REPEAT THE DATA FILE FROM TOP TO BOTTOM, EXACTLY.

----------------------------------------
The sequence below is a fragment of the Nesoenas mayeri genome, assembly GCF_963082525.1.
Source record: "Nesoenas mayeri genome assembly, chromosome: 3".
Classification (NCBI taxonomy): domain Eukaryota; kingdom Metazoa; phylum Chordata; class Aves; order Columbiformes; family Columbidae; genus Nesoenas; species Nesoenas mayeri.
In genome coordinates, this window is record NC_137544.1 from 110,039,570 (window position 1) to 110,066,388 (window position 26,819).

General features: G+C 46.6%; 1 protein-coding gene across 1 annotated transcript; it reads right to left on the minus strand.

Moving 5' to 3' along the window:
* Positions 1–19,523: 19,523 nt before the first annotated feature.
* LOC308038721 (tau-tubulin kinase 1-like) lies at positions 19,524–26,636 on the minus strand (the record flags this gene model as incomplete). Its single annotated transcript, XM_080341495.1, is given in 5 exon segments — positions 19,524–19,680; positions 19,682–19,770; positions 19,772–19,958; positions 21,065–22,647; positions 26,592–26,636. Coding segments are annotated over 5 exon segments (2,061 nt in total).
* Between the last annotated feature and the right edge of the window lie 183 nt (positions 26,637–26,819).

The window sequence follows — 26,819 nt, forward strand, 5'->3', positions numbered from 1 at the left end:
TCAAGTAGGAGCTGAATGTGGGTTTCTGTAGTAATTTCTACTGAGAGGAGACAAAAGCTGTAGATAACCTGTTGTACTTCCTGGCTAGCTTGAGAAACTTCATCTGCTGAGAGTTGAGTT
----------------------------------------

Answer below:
The sequence below is a fragment of the Nesoenas mayeri genome, assembly GCF_963082525.1.
Source record: "Nesoenas mayeri genome assembly, chromosome: 3".
Classification (NCBI taxonomy): domain Eukaryota; kingdom Metazoa; phylum Chordata; class Aves; order Columbiformes; family Columbidae; genus Nesoenas; species Nesoenas mayeri.
In genome coordinates, this window is record NC_137544.1 from 110,039,570 (window position 1) to 110,066,388 (window position 26,819).

General features: G+C 46.6%; 1 protein-coding gene across 1 annotated transcript; it reads right to left on the minus strand.

Moving 5' to 3' along the window:
* Positions 1–19,523: 19,523 nt before the first annotated feature.
* LOC308038721 (tau-tubulin kinase 1-like) lies at positions 19,524–26,636 on the minus strand (the record flags this gene model as incomplete). Its single annotated transcript, XM_080341495.1, is given in 5 exon segments — positions 19,524–19,680; positions 19,682–19,770; positions 19,772–19,958; positions 21,065–22,647; positions 26,592–26,636. Coding segments are annotated over 5 exon segments (2,061 nt in total).
* Between the last annotated feature and the right edge of the window lie 183 nt (positions 26,637–26,819).

The window sequence follows — 26,819 nt, forward strand, 5'->3', positions numbered from 1 at the left end:
TCAAGTAGGAGCTGAATGTGGGTTTCTGTAGTAATTTCTACTGAGAGGAGACAAAAGCTGTAGATAACCTGTTGTACTTCCTGGCTAGCTTGAGAAACTTCATCTGCTGAGAGTTGAGTT